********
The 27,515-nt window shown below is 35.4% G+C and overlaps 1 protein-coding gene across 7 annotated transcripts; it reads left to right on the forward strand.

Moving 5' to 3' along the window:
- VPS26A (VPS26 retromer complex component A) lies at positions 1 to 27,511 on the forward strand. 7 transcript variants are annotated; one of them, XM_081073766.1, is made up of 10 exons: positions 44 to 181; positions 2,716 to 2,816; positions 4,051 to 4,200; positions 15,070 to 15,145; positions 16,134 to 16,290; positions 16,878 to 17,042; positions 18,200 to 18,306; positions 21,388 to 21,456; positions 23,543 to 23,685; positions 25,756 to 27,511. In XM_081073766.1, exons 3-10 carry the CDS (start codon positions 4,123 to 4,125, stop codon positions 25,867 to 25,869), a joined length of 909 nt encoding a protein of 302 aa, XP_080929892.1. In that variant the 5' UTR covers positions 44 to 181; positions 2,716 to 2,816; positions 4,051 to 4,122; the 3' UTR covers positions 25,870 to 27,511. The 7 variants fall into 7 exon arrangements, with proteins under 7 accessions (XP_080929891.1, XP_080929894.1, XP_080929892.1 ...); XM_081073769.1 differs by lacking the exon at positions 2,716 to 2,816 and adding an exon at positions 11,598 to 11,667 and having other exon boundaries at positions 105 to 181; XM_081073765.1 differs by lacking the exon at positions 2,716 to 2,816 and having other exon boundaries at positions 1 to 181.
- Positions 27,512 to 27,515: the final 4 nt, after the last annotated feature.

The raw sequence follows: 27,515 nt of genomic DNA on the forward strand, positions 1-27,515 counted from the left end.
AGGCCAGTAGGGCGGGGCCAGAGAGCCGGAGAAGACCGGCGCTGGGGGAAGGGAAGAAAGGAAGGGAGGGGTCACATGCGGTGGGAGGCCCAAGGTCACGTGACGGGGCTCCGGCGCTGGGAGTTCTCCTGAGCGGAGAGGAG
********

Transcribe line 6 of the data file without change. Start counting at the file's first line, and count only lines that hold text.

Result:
AGGCCAGTAGGGCGGGGCCAGAGAGCCGGAGAAGACCGGCGCTGGGGGAAGGGAAGAAAGGAAGGGAGGGGTCACATGCGGTGGGAGGCCCAAGGTCACGTGACGGGGCTCCGGCGCTGGGAGTTCTCCTGAGCGGAGAGGAG